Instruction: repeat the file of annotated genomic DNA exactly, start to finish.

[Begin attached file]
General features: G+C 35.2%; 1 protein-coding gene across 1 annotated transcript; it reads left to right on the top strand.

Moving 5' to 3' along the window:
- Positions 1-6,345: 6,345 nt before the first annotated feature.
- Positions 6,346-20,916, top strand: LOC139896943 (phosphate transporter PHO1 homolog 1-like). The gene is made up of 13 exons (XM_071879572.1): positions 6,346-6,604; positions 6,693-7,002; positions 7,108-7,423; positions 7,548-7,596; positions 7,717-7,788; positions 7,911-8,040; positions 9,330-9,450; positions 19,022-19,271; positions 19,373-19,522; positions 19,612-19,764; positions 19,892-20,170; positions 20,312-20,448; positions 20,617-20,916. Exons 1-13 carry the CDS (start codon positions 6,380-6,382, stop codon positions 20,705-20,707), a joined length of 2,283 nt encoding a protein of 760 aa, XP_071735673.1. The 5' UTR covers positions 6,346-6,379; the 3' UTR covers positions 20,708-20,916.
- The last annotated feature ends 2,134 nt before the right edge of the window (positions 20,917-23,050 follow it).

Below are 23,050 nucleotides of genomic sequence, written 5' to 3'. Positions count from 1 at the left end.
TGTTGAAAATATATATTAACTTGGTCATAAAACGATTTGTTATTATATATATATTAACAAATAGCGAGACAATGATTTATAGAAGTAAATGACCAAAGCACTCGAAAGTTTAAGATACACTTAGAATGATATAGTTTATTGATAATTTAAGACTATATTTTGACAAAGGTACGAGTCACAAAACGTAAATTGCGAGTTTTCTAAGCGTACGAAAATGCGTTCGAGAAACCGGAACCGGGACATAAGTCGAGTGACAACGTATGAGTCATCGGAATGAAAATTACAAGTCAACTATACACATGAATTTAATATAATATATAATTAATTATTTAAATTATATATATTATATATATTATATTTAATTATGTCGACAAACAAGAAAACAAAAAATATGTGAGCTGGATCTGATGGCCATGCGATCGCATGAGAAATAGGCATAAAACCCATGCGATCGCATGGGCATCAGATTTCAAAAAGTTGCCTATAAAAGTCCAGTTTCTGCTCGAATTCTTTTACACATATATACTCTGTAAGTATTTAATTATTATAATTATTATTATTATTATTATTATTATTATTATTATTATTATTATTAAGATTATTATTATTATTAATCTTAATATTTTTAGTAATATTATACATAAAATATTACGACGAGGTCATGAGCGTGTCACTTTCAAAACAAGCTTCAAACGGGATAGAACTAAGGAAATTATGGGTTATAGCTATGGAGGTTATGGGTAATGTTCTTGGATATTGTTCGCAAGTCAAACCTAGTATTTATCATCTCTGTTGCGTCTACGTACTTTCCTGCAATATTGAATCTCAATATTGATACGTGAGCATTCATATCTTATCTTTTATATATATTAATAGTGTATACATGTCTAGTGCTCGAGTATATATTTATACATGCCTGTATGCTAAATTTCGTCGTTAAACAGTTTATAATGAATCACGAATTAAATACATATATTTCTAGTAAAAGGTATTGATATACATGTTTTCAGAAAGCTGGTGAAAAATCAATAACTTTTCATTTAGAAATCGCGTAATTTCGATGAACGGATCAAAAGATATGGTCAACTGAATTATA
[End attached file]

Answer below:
General features: G+C 35.2%; 1 protein-coding gene across 1 annotated transcript; it reads left to right on the top strand.

Moving 5' to 3' along the window:
- Positions 1-6,345: 6,345 nt before the first annotated feature.
- Positions 6,346-20,916, top strand: LOC139896943 (phosphate transporter PHO1 homolog 1-like). The gene is made up of 13 exons (XM_071879572.1): positions 6,346-6,604; positions 6,693-7,002; positions 7,108-7,423; positions 7,548-7,596; positions 7,717-7,788; positions 7,911-8,040; positions 9,330-9,450; positions 19,022-19,271; positions 19,373-19,522; positions 19,612-19,764; positions 19,892-20,170; positions 20,312-20,448; positions 20,617-20,916. Exons 1-13 carry the CDS (start codon positions 6,380-6,382, stop codon positions 20,705-20,707), a joined length of 2,283 nt encoding a protein of 760 aa, XP_071735673.1. The 5' UTR covers positions 6,346-6,379; the 3' UTR covers positions 20,708-20,916.
- The last annotated feature ends 2,134 nt before the right edge of the window (positions 20,917-23,050 follow it).

Below are 23,050 nucleotides of genomic sequence, written 5' to 3'. Positions count from 1 at the left end.
TGTTGAAAATATATATTAACTTGGTCATAAAACGATTTGTTATTATATATATATTAACAAATAGCGAGACAATGATTTATAGAAGTAAATGACCAAAGCACTCGAAAGTTTAAGATACACTTAGAATGATATAGTTTATTGATAATTTAAGACTATATTTTGACAAAGGTACGAGTCACAAAACGTAAATTGCGAGTTTTCTAAGCGTACGAAAATGCGTTCGAGAAACCGGAACCGGGACATAAGTCGAGTGACAACGTATGAGTCATCGGAATGAAAATTACAAGTCAACTATACACATGAATTTAATATAATATATAATTAATTATTTAAATTATATATATTATATATATTATATTTAATTATGTCGACAAACAAGAAAACAAAAAATATGTGAGCTGGATCTGATGGCCATGCGATCGCATGAGAAATAGGCATAAAACCCATGCGATCGCATGGGCATCAGATTTCAAAAAGTTGCCTATAAAAGTCCAGTTTCTGCTCGAATTCTTTTACACATATATACTCTGTAAGTATTTAATTATTATAATTATTATTATTATTATTATTATTATTATTATTATTATTATTATTAAGATTATTATTATTATTAATCTTAATATTTTTAGTAATATTATACATAAAATATTACGACGAGGTCATGAGCGTGTCACTTTCAAAACAAGCTTCAAACGGGATAGAACTAAGGAAATTATGGGTTATAGCTATGGAGGTTATGGGTAATGTTCTTGGATATTGTTCGCAAGTCAAACCTAGTATTTATCATCTCTGTTGCGTCTACGTACTTTCCTGCAATATTGAATCTCAATATTGATACGTGAGCATTCATATCTTATCTTTTATATATATTAATAGTGTATACATGTCTAGTGCTCGAGTATATATTTATACATGCCTGTATGCTAAATTTCGTCGTTAAACAGTTTATAATGAATCACGAATTAAATACATATATTTCTAGTAAAAGGTATTGATATACATGTTTTCAGAAAGCTGGTGAAAAATCAATAACTTTTCATTTAGAAATCGCGTAATTTCGATGAACGGATCAAAAGATATGGTCAACTGAATTATA